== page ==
gdk800 wrote:

A firm has 4 senior partners and 6 junior partners. How many different groups of 3 partners can be formed in which at least one member of the group is a senior partner. (2 groups are considered different if at least one group member is different)

A. 48

B. 100

C. 120

D. 288

E. 600

A general approach to solving Combination problems

Steps:

1. There are two larger groups, the senior partners and the junior partners.

2. The first larger group i.e., the senior partners is 4 in number. So let\(n1\) be 4. The second larger group, ie, the junior partners is 6 in number. So \(n2\) is 6.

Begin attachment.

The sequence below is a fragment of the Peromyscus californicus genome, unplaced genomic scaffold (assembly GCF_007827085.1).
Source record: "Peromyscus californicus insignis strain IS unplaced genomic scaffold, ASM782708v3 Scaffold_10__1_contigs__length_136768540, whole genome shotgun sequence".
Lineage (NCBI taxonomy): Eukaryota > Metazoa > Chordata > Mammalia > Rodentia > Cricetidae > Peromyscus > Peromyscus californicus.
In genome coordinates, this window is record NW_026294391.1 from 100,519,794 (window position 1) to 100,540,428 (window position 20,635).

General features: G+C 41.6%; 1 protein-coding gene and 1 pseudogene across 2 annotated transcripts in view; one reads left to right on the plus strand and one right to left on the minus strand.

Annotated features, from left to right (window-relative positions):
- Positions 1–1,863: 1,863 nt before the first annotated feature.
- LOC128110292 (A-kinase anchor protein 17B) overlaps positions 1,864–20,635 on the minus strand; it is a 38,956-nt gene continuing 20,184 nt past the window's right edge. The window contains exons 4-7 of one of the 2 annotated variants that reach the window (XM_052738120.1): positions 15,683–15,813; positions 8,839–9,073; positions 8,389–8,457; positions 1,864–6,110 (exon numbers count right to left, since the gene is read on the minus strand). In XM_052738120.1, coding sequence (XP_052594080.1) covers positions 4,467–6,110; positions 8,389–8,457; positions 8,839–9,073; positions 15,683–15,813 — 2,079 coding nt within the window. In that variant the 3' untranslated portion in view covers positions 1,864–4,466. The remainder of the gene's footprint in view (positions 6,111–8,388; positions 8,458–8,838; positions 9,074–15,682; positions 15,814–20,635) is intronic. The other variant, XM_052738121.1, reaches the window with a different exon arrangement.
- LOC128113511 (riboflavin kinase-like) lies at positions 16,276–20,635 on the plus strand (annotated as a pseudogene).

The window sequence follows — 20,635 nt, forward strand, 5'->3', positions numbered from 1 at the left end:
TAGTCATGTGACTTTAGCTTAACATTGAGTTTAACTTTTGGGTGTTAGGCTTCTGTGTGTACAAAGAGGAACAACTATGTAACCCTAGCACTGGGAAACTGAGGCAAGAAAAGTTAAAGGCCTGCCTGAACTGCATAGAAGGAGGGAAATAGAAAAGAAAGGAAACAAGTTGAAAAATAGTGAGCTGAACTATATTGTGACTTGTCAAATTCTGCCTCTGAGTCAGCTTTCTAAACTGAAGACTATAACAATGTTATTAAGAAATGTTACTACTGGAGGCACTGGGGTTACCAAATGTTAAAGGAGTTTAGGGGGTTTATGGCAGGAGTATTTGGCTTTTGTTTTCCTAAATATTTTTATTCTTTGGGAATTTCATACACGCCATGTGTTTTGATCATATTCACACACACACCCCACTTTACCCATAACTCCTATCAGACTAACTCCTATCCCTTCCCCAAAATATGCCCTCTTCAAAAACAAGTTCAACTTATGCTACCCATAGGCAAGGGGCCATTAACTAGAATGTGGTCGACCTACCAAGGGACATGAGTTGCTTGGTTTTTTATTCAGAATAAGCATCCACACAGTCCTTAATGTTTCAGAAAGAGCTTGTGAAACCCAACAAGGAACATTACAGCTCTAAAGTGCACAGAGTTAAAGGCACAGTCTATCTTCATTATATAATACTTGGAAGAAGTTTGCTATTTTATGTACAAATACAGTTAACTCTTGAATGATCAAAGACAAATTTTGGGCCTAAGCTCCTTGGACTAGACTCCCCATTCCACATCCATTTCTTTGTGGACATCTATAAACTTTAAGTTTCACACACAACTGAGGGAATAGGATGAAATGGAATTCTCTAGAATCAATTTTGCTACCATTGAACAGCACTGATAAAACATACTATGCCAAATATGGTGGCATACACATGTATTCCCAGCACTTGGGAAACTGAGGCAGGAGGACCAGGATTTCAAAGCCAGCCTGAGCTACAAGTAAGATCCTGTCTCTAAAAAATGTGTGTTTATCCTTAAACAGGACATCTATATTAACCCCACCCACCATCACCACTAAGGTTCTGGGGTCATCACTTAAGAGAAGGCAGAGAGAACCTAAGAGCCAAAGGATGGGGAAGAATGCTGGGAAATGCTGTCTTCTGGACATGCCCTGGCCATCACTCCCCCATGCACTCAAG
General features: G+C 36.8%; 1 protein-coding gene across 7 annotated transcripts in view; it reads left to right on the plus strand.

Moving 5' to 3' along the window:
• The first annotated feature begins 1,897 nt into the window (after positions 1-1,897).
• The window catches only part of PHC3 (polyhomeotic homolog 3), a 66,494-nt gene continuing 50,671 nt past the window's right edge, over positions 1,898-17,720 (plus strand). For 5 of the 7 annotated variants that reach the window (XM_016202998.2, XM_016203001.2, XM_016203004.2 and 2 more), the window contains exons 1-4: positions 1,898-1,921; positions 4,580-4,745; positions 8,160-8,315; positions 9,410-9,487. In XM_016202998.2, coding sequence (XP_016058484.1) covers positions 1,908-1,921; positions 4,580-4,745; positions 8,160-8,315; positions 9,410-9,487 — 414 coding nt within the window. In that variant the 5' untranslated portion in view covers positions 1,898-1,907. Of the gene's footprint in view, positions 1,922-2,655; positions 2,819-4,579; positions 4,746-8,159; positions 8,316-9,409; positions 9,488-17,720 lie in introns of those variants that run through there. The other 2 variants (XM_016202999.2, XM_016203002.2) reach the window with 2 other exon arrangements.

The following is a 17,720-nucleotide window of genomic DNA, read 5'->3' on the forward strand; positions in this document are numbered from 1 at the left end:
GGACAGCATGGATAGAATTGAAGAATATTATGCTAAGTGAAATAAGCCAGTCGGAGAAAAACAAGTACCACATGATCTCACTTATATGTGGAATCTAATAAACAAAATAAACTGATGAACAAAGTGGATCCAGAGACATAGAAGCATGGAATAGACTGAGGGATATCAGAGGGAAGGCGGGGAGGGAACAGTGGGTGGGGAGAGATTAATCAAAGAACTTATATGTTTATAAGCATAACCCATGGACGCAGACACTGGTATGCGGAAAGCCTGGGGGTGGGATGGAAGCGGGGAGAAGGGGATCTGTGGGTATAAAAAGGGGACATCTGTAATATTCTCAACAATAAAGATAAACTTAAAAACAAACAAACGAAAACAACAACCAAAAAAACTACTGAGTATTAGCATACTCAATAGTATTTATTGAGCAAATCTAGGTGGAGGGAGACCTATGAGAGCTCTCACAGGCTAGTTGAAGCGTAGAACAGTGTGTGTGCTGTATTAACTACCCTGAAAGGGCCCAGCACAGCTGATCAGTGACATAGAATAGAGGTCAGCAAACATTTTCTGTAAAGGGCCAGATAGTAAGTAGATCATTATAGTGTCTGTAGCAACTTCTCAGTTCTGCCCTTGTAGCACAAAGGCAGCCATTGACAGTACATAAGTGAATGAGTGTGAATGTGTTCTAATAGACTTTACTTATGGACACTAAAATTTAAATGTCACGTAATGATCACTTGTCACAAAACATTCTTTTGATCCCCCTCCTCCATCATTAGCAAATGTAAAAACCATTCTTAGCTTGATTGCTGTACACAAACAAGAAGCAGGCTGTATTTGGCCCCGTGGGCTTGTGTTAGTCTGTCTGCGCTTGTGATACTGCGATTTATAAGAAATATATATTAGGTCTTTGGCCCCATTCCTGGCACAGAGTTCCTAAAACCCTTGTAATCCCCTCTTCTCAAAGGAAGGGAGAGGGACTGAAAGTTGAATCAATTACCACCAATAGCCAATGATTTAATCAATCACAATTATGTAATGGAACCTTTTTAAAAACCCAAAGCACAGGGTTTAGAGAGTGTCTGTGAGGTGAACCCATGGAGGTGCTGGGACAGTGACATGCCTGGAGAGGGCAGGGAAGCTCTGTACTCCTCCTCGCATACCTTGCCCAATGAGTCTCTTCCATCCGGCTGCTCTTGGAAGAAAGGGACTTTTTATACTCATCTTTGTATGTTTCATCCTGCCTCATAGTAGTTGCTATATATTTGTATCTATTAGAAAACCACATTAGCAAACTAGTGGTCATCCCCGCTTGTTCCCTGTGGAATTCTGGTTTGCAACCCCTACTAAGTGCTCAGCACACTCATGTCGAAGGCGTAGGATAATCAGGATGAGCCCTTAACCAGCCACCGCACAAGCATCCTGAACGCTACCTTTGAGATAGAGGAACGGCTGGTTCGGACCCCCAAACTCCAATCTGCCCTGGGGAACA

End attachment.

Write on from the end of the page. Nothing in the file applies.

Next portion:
3. The smaller group that is selected from the larger group of senior partners may be 1, 2, or 3 in number. So \(r1\) is 1 or 2 or 3 . Correspondingly the other smaller group i.e.,\(r2\) selected from the junior partners is 2 or 1 or 0 in number.

4. For each value of\(r1\) and the corresponding\(r2\), compute the number of combinations which are\(4C1 * 6C2\), \(4C2 * 6C1\) and\(4C3 * 6C0\) being 60, 36 and 4 ways respectively.

5. The total number of combinations is therefore 60+36+4 = 100

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